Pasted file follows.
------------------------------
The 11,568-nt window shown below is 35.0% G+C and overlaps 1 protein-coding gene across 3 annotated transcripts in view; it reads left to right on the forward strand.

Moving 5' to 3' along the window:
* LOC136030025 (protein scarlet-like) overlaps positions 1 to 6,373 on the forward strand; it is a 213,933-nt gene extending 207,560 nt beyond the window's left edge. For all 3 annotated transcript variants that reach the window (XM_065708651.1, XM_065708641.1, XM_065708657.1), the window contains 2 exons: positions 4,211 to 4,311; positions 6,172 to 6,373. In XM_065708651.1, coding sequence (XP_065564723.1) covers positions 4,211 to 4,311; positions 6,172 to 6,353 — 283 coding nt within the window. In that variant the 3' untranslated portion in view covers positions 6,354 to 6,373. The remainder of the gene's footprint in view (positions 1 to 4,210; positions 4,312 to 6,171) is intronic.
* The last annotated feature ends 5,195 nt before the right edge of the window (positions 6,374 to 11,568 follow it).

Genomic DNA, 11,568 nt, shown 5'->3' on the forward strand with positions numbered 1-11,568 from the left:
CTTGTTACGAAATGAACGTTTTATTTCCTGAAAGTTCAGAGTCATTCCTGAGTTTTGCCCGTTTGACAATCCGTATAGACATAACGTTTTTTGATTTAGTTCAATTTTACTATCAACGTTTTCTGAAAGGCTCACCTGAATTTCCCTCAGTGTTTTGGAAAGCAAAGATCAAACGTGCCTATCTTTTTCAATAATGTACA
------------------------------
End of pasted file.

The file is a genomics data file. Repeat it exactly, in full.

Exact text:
The 11,568-nt window shown below is 35.0% G+C and overlaps 1 protein-coding gene across 3 annotated transcripts in view; it reads left to right on the forward strand.

Moving 5' to 3' along the window:
* LOC136030025 (protein scarlet-like) overlaps positions 1 to 6,373 on the forward strand; it is a 213,933-nt gene extending 207,560 nt beyond the window's left edge. For all 3 annotated transcript variants that reach the window (XM_065708651.1, XM_065708641.1, XM_065708657.1), the window contains 2 exons: positions 4,211 to 4,311; positions 6,172 to 6,373. In XM_065708651.1, coding sequence (XP_065564723.1) covers positions 4,211 to 4,311; positions 6,172 to 6,353 — 283 coding nt within the window. In that variant the 3' untranslated portion in view covers positions 6,354 to 6,373. The remainder of the gene's footprint in view (positions 1 to 4,210; positions 4,312 to 6,171) is intronic.
* The last annotated feature ends 5,195 nt before the right edge of the window (positions 6,374 to 11,568 follow it).

Genomic DNA, 11,568 nt, shown 5'->3' on the forward strand with positions numbered 1-11,568 from the left:
CTTGTTACGAAATGAACGTTTTATTTCCTGAAAGTTCAGAGTCATTCCTGAGTTTTGCCCGTTTGACAATCCGTATAGACATAACGTTTTTTGATTTAGTTCAATTTTACTATCAACGTTTTCTGAAAGGCTCACCTGAATTTCCCTCAGTGTTTTGGAAAGCAAAGATCAAACGTGCCTATCTTTTTCAATAATGTACA